A faceplate 50 is attached to the metal piece 44. The faceplate 50 extends between the ports 48 and the drum electrode so as to prevent dielectric material produced by the system from clogging the holes. In the preferred embodiment, the faceplate 50 is partially isolated from the metal piece 44 by a dielectric material, such as an aluminum oxide tape 52. Screws 54 with a dielectric coating 56 are used to connect the faceplate 50 with the metal piece 44. The faceplate 50 also allows for people to walk on top of the gas injector without clogging the holes in the dielectric plugs.
In a preferred embodiment, the gas injector 12' is four inches wide, one inch tall, and 71 inches long. In this preferred embodiment, sixty-six pairs of dielectric plugs with center holes of forty mils in diameter are provided.
Alternately, the entire gas injector can be made of a dielectric material or of a material which is coated by a dielectric material. This alternative is more expensive and, if the gas injector were to be made of a ceramic material, it could have problems due to the brittleness of the material.
An example of a process used with the system of FIG. 1 is given below.
______________________________________Gas Zone#1 Zone#2 Zone#3 Total______________________________________monomer 1.0 slm 1.6 slm 1.0 slm 3.6 slmoxygen 3.0 slm 4.0 slm 3.0 slm 10.0 slmhelium 3.0 slm 4.0 slm 3.0 slm 10.0 slm______________________________________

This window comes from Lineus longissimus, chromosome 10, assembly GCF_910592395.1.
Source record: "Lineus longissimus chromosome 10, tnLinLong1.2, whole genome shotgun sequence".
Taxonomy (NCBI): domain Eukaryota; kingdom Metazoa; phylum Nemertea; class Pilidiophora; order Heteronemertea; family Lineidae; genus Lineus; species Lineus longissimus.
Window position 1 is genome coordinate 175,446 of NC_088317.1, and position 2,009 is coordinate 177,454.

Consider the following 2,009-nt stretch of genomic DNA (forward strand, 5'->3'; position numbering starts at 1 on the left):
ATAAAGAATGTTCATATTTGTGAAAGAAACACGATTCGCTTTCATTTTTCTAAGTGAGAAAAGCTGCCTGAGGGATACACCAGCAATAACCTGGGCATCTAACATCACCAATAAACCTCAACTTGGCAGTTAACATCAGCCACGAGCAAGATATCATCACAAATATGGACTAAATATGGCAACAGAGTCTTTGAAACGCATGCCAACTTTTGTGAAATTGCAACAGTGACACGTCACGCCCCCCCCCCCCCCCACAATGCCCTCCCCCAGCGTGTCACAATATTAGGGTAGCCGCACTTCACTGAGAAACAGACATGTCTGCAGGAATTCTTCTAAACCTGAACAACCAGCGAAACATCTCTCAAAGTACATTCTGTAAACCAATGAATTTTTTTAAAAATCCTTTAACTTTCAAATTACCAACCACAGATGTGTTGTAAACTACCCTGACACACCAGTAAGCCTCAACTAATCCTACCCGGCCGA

The table gives the gas supply values, wherein "slm" is standard liter(s) per minute. The three zones are the gas and monomer supply zones defined by the three gas injectors. The power is about 30.0 KW, current is about 58.0 amps, and voltage at about 515 volts RMS. The web speed is about 100 m/min and the deposition rate about 133 angstroms per second.
Although several preferred embodiments of this invention have been described in detail herein with reference to the accompanying drawings, it is to be understood that the invention is not limited to these precise embodiments, and that various changes and modifications may be effected therein by one skilled in the art without departing from the scope or spirit of the invention as defined in the appended claims.
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|U.S. Classification||118/723.00R, 204/298.07, 118/723.00E, 156/272.2, 118/722, 204/298.33, 118/718, 156/345.33, 118/723.0MP|
|International Classification||C23C16/455, H01J37/32, H01L21/31, C23C16/54, C23C16/44, H01L21/205, C23C16/50|
|Cooperative Classification||H01J37/3244, H01J2237/3321, C23C16/545, C23C16/50, H01J37/3277|
|European Classification||H01J37/32O2, H01J37/32O16D2B, C23C16/54B, C23C16/50|
|Aug 2, 1996||AS||Assignment|
Owner name: BOC GROUP, INC. THE, NEW JERSEY
Free format text: ASSIGNMENT OF ASSIGNORS INTEREST;ASSIGNORS:RIETZEL, JAMES G.;WOOLLEY, CHRISTOPHER P.;REEL/FRAME:008075/0882
Effective date: 19960725
|Mar 31, 2004||REMI||Maintenance fee reminder mailed|
|Sep 13, 2004||LAPS||Lapse for failure to pay maintenance fees|
|Nov 9, 2004||FP||Expired due to failure to pay maintenance fee|
Effective date: 20040912